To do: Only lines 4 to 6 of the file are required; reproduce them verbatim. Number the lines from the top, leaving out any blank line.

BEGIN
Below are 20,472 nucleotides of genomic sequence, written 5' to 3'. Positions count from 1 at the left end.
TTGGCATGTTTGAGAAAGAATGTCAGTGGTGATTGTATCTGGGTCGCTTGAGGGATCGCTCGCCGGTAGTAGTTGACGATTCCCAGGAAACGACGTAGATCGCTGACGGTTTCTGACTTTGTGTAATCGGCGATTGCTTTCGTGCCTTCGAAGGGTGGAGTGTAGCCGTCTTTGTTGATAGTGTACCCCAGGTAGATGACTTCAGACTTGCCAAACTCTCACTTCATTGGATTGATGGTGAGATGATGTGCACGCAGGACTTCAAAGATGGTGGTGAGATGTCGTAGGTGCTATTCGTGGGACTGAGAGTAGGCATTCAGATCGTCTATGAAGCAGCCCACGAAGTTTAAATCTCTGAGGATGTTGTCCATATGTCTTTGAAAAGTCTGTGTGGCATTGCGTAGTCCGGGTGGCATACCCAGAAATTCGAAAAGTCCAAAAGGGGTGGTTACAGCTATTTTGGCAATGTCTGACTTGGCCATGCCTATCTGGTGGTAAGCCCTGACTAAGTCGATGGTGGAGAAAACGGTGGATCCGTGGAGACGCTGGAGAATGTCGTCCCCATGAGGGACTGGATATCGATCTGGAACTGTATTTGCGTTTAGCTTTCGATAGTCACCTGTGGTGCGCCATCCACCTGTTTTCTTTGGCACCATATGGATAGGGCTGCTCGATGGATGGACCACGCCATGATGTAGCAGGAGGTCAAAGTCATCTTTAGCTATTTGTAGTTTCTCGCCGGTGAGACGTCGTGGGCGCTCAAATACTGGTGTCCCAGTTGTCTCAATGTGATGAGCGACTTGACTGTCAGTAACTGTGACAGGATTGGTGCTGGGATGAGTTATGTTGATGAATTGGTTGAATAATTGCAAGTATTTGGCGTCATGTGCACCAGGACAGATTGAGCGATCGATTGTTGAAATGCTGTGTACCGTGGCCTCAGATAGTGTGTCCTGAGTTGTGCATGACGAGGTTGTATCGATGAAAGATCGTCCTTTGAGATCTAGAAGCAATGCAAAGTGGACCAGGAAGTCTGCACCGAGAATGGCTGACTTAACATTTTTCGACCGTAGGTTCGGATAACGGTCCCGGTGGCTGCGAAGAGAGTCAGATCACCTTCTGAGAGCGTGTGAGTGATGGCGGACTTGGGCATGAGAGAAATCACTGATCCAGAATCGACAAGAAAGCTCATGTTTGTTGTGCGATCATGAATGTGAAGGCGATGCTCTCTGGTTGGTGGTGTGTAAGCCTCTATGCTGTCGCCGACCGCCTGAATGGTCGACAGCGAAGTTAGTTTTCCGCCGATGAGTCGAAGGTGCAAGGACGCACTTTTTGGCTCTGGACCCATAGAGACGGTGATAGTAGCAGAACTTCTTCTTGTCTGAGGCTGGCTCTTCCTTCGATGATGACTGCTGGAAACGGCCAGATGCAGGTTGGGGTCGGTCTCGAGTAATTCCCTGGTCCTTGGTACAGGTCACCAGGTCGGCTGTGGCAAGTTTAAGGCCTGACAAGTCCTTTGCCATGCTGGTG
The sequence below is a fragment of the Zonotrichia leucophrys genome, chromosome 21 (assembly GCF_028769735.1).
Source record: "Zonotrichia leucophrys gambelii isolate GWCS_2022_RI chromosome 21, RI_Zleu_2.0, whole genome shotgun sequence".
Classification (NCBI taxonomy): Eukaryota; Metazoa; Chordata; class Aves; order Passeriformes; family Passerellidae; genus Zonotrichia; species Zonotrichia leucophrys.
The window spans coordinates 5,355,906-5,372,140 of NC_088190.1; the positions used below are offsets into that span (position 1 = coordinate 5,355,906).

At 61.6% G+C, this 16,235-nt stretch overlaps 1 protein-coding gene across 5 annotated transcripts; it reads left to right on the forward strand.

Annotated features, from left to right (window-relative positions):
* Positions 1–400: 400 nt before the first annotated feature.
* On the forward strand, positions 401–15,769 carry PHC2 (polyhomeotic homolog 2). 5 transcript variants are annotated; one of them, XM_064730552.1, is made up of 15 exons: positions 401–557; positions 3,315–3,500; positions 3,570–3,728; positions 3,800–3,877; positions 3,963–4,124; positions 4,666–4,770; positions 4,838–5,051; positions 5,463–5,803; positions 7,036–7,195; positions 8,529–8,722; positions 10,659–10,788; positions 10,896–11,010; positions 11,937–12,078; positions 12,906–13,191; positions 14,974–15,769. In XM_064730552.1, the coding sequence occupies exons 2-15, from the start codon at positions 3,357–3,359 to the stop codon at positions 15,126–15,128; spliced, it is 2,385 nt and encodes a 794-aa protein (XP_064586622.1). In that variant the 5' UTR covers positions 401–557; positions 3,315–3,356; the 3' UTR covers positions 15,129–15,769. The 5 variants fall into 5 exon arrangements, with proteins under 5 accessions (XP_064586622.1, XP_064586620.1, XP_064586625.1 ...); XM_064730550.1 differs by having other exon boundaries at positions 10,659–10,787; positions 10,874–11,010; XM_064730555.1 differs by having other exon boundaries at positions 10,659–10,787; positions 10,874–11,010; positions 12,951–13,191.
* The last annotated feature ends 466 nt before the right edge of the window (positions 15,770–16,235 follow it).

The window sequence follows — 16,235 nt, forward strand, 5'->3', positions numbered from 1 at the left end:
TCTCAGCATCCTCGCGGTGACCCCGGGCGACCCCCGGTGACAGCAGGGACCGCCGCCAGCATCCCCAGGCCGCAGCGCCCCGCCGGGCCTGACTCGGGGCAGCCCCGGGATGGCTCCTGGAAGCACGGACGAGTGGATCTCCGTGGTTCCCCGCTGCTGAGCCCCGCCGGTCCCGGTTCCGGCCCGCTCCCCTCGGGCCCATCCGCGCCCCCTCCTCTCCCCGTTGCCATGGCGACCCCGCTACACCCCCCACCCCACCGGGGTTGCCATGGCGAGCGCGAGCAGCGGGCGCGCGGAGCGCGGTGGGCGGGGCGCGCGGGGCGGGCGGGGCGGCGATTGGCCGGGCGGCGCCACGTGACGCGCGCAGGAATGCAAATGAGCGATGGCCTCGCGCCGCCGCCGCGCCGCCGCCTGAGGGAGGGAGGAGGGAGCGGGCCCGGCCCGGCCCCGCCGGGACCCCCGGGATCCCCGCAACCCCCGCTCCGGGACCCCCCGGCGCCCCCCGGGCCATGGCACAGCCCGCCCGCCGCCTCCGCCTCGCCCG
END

Source record: "Zonotrichia leucophrys gambelii isolate GWCS_2022_RI chromosome 21, RI_Zleu_2.0, whole genome shotgun sequence".
Classification (NCBI taxonomy): Eukaryota; Metazoa; Chordata; class Aves; order Passeriformes; family Passerellidae; genus Zonotrichia; species Zonotrichia leucophrys.
The window spans coordinates 5,355,906-5,372,140 of NC_088190.1; the positions used below are offsets into that span (position 1 = coordinate 5,355,906).